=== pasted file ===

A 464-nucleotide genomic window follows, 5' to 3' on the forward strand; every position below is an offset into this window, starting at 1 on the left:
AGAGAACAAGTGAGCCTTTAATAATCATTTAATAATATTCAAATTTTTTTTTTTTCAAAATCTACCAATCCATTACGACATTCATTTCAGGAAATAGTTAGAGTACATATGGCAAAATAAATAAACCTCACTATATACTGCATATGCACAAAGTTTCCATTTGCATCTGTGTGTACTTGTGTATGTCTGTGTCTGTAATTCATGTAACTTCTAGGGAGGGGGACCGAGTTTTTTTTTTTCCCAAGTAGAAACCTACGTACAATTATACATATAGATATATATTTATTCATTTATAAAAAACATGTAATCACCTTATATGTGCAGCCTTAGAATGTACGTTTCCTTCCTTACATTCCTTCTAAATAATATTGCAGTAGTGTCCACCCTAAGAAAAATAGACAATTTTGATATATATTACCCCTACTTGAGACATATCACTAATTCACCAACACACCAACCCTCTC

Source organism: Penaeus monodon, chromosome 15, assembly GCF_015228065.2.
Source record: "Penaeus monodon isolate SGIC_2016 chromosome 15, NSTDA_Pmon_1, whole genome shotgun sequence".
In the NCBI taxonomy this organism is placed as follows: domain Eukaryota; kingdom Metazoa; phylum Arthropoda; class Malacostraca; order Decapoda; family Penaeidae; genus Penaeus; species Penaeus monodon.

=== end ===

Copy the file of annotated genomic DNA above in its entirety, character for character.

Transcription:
A 464-nucleotide genomic window follows, 5' to 3' on the forward strand; every position below is an offset into this window, starting at 1 on the left:
AGAGAACAAGTGAGCCTTTAATAATCATTTAATAATATTCAAATTTTTTTTTTTTCAAAATCTACCAATCCATTACGACATTCATTTCAGGAAATAGTTAGAGTACATATGGCAAAATAAATAAACCTCACTATATACTGCATATGCACAAAGTTTCCATTTGCATCTGTGTGTACTTGTGTATGTCTGTGTCTGTAATTCATGTAACTTCTAGGGAGGGGGACCGAGTTTTTTTTTTTCCCAAGTAGAAACCTACGTACAATTATACATATAGATATATATTTATTCATTTATAAAAAACATGTAATCACCTTATATGTGCAGCCTTAGAATGTACGTTTCCTTCCTTACATTCCTTCTAAATAATATTGCAGTAGTGTCCACCCTAAGAAAAATAGACAATTTTGATATATATTACCCCTACTTGAGACATATCACTAATTCACCAACACACCAACCCTCTC

Source organism: Penaeus monodon, chromosome 15, assembly GCF_015228065.2.
Source record: "Penaeus monodon isolate SGIC_2016 chromosome 15, NSTDA_Pmon_1, whole genome shotgun sequence".
In the NCBI taxonomy this organism is placed as follows: domain Eukaryota; kingdom Metazoa; phylum Arthropoda; class Malacostraca; order Decapoda; family Penaeidae; genus Penaeus; species Penaeus monodon.